INTERNATIONAL HUMAN RIGHTS (2 credits)
Professor Susan Tiefenbrun
This course examines the global human rights movement that grew out of World War II and how international human rights laws, instruments and institutions respond to human rights violations. International human rights include civil and political rights, economic rights, social and cultural rights, women’s rights and children’s rights. These rights are reflected in legal norms, political contexts, moral ideas, international relations, and foreign policy. This course uses an interdisciplinary approach to examine the laws and policies of international human rights as applied to all individuals in general and to women in particular. The course reviews applicable international human rights laws, instruments, U.N. treaty organs, regional and international tribunals, and the role of NGOs in the human rights movement. The course analyzes state and international policies, practices, and attitudes in order to understand the causes and consequences of discrimination and abuse perpetrated on individuals. Gender justice and the empowerment of women to facilitate full enjoyment of their human rights, accountability, and enforcement are a central themes of the course. Special attention is paid to the universal crime of sex slavery, human trafficking, and rape as a weapon of war in the development of massive human rights violations. The prevalent use of children as soldiers is also examined. Students analyze the rules and standards of contemporary human rights as expressed in states’ constitutions, laws, practices, international treaties, customs, court decisions, investigative reports, and recommendations of international institutions, and governmental and non-governmental actors in order to understand the ongoing development of international human rights laws.
International and Comparative Employment Law (2 credits)
Professor Susan Bisom-Rapp
This course compares the labor and employment laws of two countries important to the global economy, the United States and France, which take radically different approaches to regulating the labor market. Each has its fans and its critics. The former has relatively few rights and protections for workers, and relies on the market to set the terms and conditions of employment. The latter is characterized by strong protections and a rigid set of rules governing the employment relationship. How each system is reacting to 21st century challenges related to technology, the gig economy, and changing demographics, will be considered. The course will also cover the major tools of global labor governance, including international labor standards promulgated by the International Labour Organization (ILO), as well as the rulings and standards that emerge from the labor provisions of US free trade agreements, and the legislation and jurisprudence of the European Union (EU). These international, supra-national, and bi- and multi-lateral sources of law assist in analyzing the strengths and weaknesses of the American and French systems of employment law. A major theme in the course will be identifying which labor rights should be considered human rights.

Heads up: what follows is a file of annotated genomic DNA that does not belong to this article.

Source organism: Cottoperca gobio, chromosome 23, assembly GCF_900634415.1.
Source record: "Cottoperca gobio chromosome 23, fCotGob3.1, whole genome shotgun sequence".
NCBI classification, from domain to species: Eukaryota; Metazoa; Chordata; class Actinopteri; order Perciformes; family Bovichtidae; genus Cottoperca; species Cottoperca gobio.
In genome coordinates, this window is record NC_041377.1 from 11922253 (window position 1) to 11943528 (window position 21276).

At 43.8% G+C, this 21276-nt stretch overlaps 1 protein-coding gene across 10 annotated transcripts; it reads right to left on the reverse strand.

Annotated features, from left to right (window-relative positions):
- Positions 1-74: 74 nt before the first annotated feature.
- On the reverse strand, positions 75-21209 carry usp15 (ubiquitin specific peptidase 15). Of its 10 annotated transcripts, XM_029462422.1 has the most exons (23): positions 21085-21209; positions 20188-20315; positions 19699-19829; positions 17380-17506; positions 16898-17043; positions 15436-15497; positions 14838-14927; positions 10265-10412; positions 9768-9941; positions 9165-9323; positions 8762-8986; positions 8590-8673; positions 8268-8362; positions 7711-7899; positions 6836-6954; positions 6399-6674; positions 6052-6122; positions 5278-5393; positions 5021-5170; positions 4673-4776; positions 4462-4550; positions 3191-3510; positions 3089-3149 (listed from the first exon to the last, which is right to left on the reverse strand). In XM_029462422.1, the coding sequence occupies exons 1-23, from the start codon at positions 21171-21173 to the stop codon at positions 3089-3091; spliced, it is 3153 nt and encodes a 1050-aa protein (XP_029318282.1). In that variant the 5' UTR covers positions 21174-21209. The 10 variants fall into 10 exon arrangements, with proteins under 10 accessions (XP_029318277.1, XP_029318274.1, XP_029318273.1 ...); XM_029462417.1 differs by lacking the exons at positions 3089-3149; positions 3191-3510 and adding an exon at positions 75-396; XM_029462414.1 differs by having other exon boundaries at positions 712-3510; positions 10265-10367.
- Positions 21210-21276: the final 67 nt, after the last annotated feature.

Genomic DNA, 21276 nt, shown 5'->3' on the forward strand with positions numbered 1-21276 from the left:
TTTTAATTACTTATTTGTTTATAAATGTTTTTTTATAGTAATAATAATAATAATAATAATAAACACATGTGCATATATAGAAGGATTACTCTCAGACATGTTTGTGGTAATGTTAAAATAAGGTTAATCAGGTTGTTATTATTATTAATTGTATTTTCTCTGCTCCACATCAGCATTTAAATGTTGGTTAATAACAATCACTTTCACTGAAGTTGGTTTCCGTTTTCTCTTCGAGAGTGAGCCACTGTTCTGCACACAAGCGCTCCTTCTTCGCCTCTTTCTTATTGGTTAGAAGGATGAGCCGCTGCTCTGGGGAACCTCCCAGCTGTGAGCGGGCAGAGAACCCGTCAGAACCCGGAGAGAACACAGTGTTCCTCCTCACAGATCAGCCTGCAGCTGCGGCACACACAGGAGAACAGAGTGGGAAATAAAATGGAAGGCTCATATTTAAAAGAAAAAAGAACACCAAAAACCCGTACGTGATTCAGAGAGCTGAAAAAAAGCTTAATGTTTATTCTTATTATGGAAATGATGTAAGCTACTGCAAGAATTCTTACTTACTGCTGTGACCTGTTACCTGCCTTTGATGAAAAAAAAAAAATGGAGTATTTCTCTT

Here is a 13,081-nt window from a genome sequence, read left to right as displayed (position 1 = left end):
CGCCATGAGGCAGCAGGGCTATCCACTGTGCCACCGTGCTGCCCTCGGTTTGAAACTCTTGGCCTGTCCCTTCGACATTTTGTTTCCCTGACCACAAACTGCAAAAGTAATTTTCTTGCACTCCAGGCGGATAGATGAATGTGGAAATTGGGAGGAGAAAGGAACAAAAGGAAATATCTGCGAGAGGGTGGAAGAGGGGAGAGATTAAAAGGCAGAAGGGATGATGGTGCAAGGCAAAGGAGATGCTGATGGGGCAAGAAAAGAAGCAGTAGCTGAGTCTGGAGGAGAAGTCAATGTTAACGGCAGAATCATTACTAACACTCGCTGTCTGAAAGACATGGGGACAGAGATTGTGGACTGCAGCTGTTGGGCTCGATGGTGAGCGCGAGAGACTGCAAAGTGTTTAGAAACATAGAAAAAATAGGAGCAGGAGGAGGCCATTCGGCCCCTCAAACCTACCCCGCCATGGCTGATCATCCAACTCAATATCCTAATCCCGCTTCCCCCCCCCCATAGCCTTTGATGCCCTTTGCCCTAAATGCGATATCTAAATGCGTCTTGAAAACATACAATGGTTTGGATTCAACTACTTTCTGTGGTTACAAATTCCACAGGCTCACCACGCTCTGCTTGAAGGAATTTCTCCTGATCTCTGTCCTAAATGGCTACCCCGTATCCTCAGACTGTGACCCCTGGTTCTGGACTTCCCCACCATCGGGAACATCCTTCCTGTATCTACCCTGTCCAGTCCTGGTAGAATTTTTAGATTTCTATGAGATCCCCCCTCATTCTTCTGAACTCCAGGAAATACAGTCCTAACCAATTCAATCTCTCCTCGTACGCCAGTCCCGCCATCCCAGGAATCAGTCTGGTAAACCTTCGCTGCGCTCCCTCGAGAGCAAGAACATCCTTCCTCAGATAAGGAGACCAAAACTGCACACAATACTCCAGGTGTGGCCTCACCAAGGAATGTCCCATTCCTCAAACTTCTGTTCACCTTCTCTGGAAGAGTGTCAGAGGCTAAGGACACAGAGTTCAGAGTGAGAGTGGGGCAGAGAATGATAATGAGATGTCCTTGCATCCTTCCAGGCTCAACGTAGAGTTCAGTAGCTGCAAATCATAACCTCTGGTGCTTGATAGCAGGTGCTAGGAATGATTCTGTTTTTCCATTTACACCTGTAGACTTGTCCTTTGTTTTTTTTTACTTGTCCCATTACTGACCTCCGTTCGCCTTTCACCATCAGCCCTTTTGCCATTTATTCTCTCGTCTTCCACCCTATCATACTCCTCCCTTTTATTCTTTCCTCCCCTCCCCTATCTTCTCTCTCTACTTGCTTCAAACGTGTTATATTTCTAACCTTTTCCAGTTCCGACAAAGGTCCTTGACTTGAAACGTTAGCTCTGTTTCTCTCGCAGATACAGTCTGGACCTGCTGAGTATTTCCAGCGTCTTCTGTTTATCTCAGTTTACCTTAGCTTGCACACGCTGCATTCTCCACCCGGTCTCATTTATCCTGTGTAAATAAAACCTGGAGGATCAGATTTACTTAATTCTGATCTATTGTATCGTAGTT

International Sports Law (2 credits)
Professor Randy Grossman
This course covers the general process of international sports law - especially within the Olympic Movement - and provides a comparative perspective on sports law. Specific topics include the institutional framework; arbitration and litigation of disputes within and outside the sports arena, including consideration of the Court of Arbitration for Sport (via in-depth case studies of recent dispute resolution); the rights, duties and eligibility of athletes; problems of doping, violence, corruption, and commercialization; and the role of politics in international sports. Other topics include the human rights of athletes, the use of instant replay cameras and computers to resolve disputes during competition, corruption in the sports arena, the emerging lex sportiva derived from arbitral awards and ambush marketing.
International Trade and Finance Law (2 credits)
Professor Richard Winchester
This course will introduce the student to the legal regime that applies to international letters of credit, the principal mechanism for financing imports and exports. The course has no prerequisites and assumes no prior knowledge of international trade or finance. Instead, the student will be introduced to the basic structure of an international transaction that employs a letter of credit to finance the sale of goods. The student will also study the various contractual relationships that arise out of the transaction and the connection that each relationship has to the financing arrangement. The overarching objective is to help the student understand the various facets of the financing arrangement, the role that each party plays in the arrangement, the legal exposure that each party might assume whenever a letter of credit is used to finance the transaction, and the potential ways for managing any inherent risks.